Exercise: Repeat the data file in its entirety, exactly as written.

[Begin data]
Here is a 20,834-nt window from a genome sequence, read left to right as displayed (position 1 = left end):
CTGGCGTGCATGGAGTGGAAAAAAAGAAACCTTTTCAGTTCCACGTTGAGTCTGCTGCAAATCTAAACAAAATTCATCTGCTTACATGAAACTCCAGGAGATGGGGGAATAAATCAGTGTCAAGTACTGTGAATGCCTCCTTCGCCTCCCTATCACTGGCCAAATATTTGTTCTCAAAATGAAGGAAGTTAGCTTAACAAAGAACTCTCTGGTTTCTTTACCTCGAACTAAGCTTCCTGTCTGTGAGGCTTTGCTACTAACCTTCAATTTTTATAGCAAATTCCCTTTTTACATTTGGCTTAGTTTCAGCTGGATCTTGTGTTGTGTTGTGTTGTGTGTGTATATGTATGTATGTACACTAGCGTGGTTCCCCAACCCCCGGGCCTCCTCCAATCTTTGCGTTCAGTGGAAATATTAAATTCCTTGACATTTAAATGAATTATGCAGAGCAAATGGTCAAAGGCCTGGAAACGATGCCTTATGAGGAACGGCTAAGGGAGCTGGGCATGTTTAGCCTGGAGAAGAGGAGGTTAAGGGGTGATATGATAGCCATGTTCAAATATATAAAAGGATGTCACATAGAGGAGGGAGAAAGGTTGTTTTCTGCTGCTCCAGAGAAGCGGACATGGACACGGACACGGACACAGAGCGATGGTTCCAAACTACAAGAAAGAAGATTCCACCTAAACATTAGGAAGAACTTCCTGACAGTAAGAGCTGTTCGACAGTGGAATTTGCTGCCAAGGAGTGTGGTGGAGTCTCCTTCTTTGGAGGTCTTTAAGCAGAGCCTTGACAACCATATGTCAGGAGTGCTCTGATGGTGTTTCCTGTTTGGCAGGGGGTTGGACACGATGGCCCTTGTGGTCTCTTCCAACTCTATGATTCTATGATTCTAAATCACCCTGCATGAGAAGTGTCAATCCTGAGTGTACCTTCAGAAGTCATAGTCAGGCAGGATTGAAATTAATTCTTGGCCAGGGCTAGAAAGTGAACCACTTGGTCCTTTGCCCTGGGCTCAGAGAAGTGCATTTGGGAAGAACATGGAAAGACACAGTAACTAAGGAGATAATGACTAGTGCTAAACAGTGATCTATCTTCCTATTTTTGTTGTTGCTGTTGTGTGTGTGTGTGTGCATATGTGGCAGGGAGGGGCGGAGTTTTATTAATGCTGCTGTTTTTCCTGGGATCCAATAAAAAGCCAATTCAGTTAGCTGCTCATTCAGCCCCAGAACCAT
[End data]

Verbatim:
Here is a 20,834-nt window from a genome sequence, read left to right as displayed (position 1 = left end):
CTGGCGTGCATGGAGTGGAAAAAAAGAAACCTTTTCAGTTCCACGTTGAGTCTGCTGCAAATCTAAACAAAATTCATCTGCTTACATGAAACTCCAGGAGATGGGGGAATAAATCAGTGTCAAGTACTGTGAATGCCTCCTTCGCCTCCCTATCACTGGCCAAATATTTGTTCTCAAAATGAAGGAAGTTAGCTTAACAAAGAACTCTCTGGTTTCTTTACCTCGAACTAAGCTTCCTGTCTGTGAGGCTTTGCTACTAACCTTCAATTTTTATAGCAAATTCCCTTTTTACATTTGGCTTAGTTTCAGCTGGATCTTGTGTTGTGTTGTGTTGTGTGTGTATATGTATGTATGTACACTAGCGTGGTTCCCCAACCCCCGGGCCTCCTCCAATCTTTGCGTTCAGTGGAAATATTAAATTCCTTGACATTTAAATGAATTATGCAGAGCAAATGGTCAAAGGCCTGGAAACGATGCCTTATGAGGAACGGCTAAGGGAGCTGGGCATGTTTAGCCTGGAGAAGAGGAGGTTAAGGGGTGATATGATAGCCATGTTCAAATATATAAAAGGATGTCACATAGAGGAGGGAGAAAGGTTGTTTTCTGCTGCTCCAGAGAAGCGGACATGGACACGGACACGGACACAGAGCGATGGTTCCAAACTACAAGAAAGAAGATTCCACCTAAACATTAGGAAGAACTTCCTGACAGTAAGAGCTGTTCGACAGTGGAATTTGCTGCCAAGGAGTGTGGTGGAGTCTCCTTCTTTGGAGGTCTTTAAGCAGAGCCTTGACAACCATATGTCAGGAGTGCTCTGATGGTGTTTCCTGTTTGGCAGGGGGTTGGACACGATGGCCCTTGTGGTCTCTTCCAACTCTATGATTCTATGATTCTAAATCACCCTGCATGAGAAGTGTCAATCCTGAGTGTACCTTCAGAAGTCATAGTCAGGCAGGATTGAAATTAATTCTTGGCCAGGGCTAGAAAGTGAACCACTTGGTCCTTTGCCCTGGGCTCAGAGAAGTGCATTTGGGAAGAACATGGAAAGACACAGTAACTAAGGAGATAATGACTAGTGCTAAACAGTGATCTATCTTCCTATTTTTGTTGTTGCTGTTGTGTGTGTGTGTGTGCATATGTGGCAGGGAGGGGCGGAGTTTTATTAATGCTGCTGTTTTTCCTGGGATCCAATAAAAAGCCAATTCAGTTAGCTGCTCATTCAGCCCCAGAACCAT